Another point of view with the band is that we really try and get across is the working class point of view. I used to hate working class culture a lot because I'm from it and it's so homophobic, but to be honest when you meet people from middle class and upper class backgrounds the homophobia comes through in different ways. Whereas if you're from a working class background you'll get spat on and called a faggot, there's much more chance in a middle class background of you being disowned because of the family shame. For me its equally homophobic in each cultural background, but in working class culture it manifests itself in a much more violent way.
Q: And then moving to Manchester was there the sense that you moved from Liverpool to be accepted and then you went out on the scene and just felt that the scene wasn't right for you either?
A: The thing was when I lived in Liverpool there was so little gay culture and I always was against the gay scene because I could see what it was then - but it's easy to be against something when its not available to you. So when I came to Manchester and there was the big Gay Village, no matter how anti-gay scene I was I'd never really experienced it properly, and it took me about two months of going there and thinking this isn't nearly as bad as I thought it was.
After 3 months you could see the people for what they are. It's got nothing to do with being gay - half the people on Canal Street are straight people there to have a gawp at you and the other half are gay people who are there to take the piss out of you because they have more money that you. It's kind of like this idea that you're better than straight people if you wear better clothes than them - there's so much hetrophobia going on there and it's just not on. All my friends are straight and when we were going out it got to the point where weren't allowed in clubs, but there would be a bunch of silly queens who would just stand around bitching at everyone.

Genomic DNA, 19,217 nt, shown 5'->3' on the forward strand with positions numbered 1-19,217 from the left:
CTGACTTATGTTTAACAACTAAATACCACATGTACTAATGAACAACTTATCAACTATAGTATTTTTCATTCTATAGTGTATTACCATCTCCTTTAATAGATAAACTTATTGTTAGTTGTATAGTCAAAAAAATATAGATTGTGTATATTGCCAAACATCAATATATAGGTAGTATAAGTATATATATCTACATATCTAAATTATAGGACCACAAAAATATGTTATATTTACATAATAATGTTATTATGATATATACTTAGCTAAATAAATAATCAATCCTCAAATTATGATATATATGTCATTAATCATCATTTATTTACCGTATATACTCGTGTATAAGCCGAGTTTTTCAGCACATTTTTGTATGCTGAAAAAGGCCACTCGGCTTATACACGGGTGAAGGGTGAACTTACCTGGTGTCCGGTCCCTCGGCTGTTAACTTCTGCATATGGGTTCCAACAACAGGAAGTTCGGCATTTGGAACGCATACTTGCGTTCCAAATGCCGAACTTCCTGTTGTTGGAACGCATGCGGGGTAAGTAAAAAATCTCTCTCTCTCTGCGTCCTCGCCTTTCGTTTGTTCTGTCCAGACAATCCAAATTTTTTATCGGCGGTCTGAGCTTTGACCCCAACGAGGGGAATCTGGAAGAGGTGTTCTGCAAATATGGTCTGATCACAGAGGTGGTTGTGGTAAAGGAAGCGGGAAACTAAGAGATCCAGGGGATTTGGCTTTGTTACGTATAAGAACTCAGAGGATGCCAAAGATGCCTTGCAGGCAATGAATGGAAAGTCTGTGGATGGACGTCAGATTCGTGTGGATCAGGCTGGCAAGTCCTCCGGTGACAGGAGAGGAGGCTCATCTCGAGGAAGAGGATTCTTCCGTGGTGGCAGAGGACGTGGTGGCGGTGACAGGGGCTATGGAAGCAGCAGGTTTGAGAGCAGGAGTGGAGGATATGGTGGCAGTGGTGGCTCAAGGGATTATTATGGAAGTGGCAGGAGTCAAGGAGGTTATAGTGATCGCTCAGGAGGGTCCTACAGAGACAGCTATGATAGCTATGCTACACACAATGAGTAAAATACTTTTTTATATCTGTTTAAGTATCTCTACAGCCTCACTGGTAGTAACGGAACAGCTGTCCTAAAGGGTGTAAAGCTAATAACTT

Q: Was the band formed before you went on the scene or was it a reaction to what you saw while you were on the gay scene?
A: I'd been in a band in Liverpool, but we never got to the gigging stage - and we were called Sassy of all f**king things!!! The lyrics were more naive versions of what I write now and I'd come to Manchester with the idea of trying to get the band together and the irony of moving to Manchester and going on the gay scene was that it distracted me for about 3 months.
I'm always getting things off the internet and all the statistics stated that violence against gay people has gone up - it hasn't gone down at all!!! You can say that gay people are more visible now and they've got their own pubs and clubs, but what these statistic suggested to me was that the more visible gay people are the more they are actually hated. If you buy into that whole thing that you're equal in society and you're obviously not then people can just go and walk all over you. In the 70's at least people wouldn't accept being treated like shit, but now people just lay back and accept it. I'm against that as much as I am about macho culture!!!
Q: Would you agree then that you there is no outside of the system, that capitalism swallows us all up and the only way to fight it is from the inside?
A: I think it's hidden behind the so called success of people who make it to the top. I think feminism is in the same situation as gay rights is in - its in a sorry state of affairs. But I think because people like the Spice Girls say look we've made shit loads of money therefore this is a good thing. Since when did having money be on a par with being safe on the streets. It's easy for rich women, rich black people, rich gay people to say that were more equal when they have a big mansion to hide behind and never see what's really going on.